# Scaling for Production¶

This section provides guidance on coding your application for performance on problems of the industrial scale supported by Leap’s quantum-classical hybrid solvers.

While the code examples below focus on constrained quadratic models (CQMs), most the guidance is also applicable to binary quadratic models (BQMs) and quadratic models (QMs).

This section does not discuss algorithmic complexity or problem formulation. For information about problem formulation, the Getting Started with D-Wave Solvers guide provides an introduction and the Problem-Solving Handbook guide describes more advanced techniques.

## Simple Example Application¶

Tip

You can run the following code by downloading the Jupyter Notebook.

The code below formulates a simple bin packing problem, as explained in the Ocean SDK’s Bin Packing example.

For simplicity, assume that each bin has a capacity of 1 and start by generating weights for the items you wish to pack. A packing problem with n items results in a CQM with $$n \times (n+1)$$ binary variables.

import numpy as np

num_items = 100  # results in 10100 binary variables

weights = np.random.default_rng(42).random(num_items)


## Initial Code¶

The first implementation is written for readability and pedagogy. As shown below, this comes at the cost of speed.

import typing

import dimod

"""Generate a bin packing problem as a constrained quadratic model."""

n = len(weights)

# y_j indicates that bin j is used
y = [dimod.Binary(f'y_{j}') for j in range(n)]

# x_i,j indicates that item i is put in bin j
x = [[dimod.Binary(f'x_{i},{j}') for j in range(n)] for i in range(n)]

# minimize the number of bins used
cqm.set_objective(sum(y))

# each item can go in only one bin
for i in range(n):

# each bin has a capacity that must be respected
for j in range(n):
cqm.add_constraint(sum(weights[i] * x[i][j] for i in range(n)) - y[j] <= 0,
label=f'capacity_bin_{j}')

return cqm


Time the construction:

In [1]: %timeit bin_packing(weights)
385 ms ± 9.8 ms per loop (mean ± std. dev. of 7 runs, 1 loop each)


Note

Because runtimes are highly system dependent, running the code on your system will likely result in different values. The results shown here are illustrative.

## Use the quicksum Function¶

The easiest improvement you can make is to substitute quicksum() for the Python sum(), which creates a large number of intermediate objects not created by quicksum().

import typing

import dimod

"""Generate a bin packing problem as a constrained quadratic model."""

n = len(weights)

# y_j indicates that bin j is used
y = [dimod.Binary(f'y_{j}') for j in range(n)]

# x_i,j indicates that item i is put in bin j
x = [[dimod.Binary(f'x_{i},{j}') for j in range(n)] for i in range(n)]

# minimize the number of bins used
cqm.set_objective(dimod.quicksum(y))

# each item can only go in one bin
for i in range(n):

# each bin has a capacity that must be respected
for j in range(n):
cqm.add_constraint(dimod.quicksum(weights[i] * x[i][j] for i in range(n)) - y[j] <= 0,
label=f'capacity_bin_{j}')

return cqm


This simple change already reduces the runtime.

In [1]: %timeit bin_packing(weights)
294 ms ± 9.39 ms per loop (mean ± std. dev. of 7 runs, 1 loop each)


## Construct Models Directly¶

You can achieve an even bigger improvement by skipping symbolic construction altogether, working directly with variable labels and a single BQM object.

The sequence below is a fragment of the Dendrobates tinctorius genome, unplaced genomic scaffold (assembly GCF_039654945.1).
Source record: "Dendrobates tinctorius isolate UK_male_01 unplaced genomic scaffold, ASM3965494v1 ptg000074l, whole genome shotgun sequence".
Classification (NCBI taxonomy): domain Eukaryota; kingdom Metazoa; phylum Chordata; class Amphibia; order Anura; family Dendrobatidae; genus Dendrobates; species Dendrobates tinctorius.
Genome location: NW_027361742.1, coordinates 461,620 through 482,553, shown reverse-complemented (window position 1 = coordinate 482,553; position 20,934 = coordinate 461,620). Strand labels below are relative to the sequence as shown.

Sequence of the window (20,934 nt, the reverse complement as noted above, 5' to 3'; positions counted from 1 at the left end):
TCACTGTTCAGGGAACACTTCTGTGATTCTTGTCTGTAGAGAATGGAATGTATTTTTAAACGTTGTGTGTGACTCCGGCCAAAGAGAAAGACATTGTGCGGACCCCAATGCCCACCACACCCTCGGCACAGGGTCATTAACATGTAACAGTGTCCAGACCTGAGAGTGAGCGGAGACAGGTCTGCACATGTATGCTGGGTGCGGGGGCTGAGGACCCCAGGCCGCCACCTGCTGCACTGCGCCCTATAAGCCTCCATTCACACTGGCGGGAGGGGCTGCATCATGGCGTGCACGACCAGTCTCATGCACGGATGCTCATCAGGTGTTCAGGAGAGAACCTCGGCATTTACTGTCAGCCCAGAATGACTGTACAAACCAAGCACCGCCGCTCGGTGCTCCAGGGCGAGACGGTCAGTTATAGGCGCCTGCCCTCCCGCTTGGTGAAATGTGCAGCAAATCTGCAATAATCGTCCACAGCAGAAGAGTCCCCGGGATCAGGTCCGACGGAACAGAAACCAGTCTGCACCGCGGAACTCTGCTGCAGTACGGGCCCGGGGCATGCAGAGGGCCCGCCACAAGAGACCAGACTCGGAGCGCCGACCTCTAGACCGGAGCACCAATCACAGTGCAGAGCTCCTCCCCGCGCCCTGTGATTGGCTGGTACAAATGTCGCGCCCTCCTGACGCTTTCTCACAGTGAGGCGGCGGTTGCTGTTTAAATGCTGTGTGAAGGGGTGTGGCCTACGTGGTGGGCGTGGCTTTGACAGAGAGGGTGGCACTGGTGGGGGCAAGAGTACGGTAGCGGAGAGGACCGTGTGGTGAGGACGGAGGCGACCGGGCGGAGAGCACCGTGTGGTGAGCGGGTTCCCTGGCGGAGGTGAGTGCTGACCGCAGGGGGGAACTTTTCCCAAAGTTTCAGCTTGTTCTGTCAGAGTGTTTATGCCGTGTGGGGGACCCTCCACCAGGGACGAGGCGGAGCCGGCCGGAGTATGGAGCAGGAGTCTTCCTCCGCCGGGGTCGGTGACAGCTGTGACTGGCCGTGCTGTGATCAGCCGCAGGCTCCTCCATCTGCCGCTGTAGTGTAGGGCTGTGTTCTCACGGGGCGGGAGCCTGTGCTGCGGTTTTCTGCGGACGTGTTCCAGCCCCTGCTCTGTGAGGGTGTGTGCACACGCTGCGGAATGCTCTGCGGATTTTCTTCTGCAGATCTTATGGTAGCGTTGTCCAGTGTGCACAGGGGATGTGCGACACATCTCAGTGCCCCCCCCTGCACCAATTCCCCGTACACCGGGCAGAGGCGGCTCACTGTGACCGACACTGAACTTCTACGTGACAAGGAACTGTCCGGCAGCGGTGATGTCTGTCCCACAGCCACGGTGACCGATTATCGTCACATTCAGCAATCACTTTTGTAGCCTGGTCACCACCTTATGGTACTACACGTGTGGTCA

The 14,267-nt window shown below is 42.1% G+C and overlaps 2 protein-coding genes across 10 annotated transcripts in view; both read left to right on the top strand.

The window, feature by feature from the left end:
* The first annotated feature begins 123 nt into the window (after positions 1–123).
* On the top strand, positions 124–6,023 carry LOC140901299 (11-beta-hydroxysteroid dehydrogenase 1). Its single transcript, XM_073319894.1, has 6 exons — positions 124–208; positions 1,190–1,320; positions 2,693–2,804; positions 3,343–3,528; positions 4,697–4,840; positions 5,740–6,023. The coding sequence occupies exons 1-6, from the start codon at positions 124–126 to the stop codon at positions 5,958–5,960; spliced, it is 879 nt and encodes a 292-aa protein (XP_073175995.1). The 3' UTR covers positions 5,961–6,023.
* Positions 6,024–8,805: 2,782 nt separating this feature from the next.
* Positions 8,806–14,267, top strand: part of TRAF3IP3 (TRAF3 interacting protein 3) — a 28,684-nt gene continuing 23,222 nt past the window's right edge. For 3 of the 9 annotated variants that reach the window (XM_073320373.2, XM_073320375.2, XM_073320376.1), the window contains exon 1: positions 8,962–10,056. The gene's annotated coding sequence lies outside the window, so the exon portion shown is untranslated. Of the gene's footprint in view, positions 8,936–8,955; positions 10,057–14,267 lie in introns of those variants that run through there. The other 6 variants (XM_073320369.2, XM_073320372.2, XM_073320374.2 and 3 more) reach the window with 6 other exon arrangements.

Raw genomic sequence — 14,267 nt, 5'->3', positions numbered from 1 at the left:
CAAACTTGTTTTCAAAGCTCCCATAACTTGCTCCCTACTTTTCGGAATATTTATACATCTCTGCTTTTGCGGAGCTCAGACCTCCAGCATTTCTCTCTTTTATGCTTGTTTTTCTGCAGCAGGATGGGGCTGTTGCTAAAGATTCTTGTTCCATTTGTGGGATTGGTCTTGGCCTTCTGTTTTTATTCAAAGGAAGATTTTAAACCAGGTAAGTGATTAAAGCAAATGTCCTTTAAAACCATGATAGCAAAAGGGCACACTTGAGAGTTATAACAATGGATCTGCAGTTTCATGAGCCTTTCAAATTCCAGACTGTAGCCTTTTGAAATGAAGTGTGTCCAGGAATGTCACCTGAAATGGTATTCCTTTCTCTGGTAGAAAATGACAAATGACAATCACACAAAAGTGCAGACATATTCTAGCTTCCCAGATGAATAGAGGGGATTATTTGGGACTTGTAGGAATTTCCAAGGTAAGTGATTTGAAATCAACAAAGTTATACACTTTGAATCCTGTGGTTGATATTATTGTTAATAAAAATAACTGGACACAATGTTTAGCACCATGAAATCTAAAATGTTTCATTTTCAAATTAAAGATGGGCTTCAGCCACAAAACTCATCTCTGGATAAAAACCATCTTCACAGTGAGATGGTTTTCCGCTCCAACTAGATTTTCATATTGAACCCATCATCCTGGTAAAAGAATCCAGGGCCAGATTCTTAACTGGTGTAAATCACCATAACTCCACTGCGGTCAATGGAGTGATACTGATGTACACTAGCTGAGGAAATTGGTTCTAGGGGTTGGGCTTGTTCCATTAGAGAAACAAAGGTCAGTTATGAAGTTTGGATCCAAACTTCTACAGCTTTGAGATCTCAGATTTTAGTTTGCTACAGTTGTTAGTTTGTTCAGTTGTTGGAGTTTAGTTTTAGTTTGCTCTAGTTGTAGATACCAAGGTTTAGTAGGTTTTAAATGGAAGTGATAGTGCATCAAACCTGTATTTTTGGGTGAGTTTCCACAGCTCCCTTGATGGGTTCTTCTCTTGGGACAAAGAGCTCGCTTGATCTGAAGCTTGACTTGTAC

The following small example demonstrates the performance difference. See Symbolic Math for a discussion of the difference between variables and labels.

import dimod

return dimod.quicksum(2*dimod.Binary(v) for v in range(num_variables))

bqm.add_linear_from((v, 2) for v in range(num_variables))
return bqm

In [1]: %timeit make_bqm_symbolic(1000)
12.7 ms ± 213 µs per loop (mean ± std. dev. of 7 runs, 100 loops each)
In [2]: %timeit make_bqm_labels(1000)
194 µs ± 2.32 µs per loop (mean ± std. dev. of 7 runs, 10000 loops each)


Apply this same model construction to the binpacking example:

import typing

import dimod

"""Generate a bin packing problem as a constrained quadratic model."""

n = len(weights)

# y_j indicates that bin j is used
y_labels = [f'y_{j}' for j in range(n)]

# x_i,j indicates that item i is put in bin j
x_labels = [[f'x_{i},{j}' for j in range(n)] for i in range(n)]

# minimize the number of bins used
objective.add_linear_from(((v, 1) for v in y_labels), default_vartype='BINARY')
cqm.set_objective(objective)

# each item can only go in one bin
for i in range(n):
lhs.add_linear_from(((v, 1) for v in x_labels[i]), default_vartype='BINARY')

# each bin has a capacity that must be respected
for j in range(n):
lhs.add_linear_from(((x_labels[i][j], weights[i]) for i in range(n)), default_vartype='BINARY')

return cqm


This change significantly reduces runtime.

In [1]: %timeit bin_packing(weights)
95.5 ms ± 2.87 ms per loop (mean ± std. dev. of 7 runs, 10 loops each)


By default, the add_constraint() method creates a copy of the objects you give it to avert mutation of objects that might be used elsewhere in your code. If these objects are used solely for the construction of constraints, as in this case, you can safely skip the copying.

import typing

import dimod

"""Generate a bin packing problem as a constrained quadratic model."""

n = len(weights)

# y_j indicates that bin j is used
y_labels = [f'y_{j}' for j in range(n)]

# x_i,j indicates that item i is put in bin j
x_labels = [[f'x_{i},{j}' for j in range(n)] for i in range(n)]

# we wish to minimize the number of bins used
objective.add_linear_from(((v, 1) for v in y_labels), default_vartype='BINARY')
cqm.set_objective(objective)

# each item can only go in one bin
for i in range(n):
lhs.add_linear_from(((v, 1) for v in x_labels[i]), default_vartype='BINARY')

# each bin has a capacity that must be respected
for j in range(n):

In [1]: %timeit bin_packing(weights)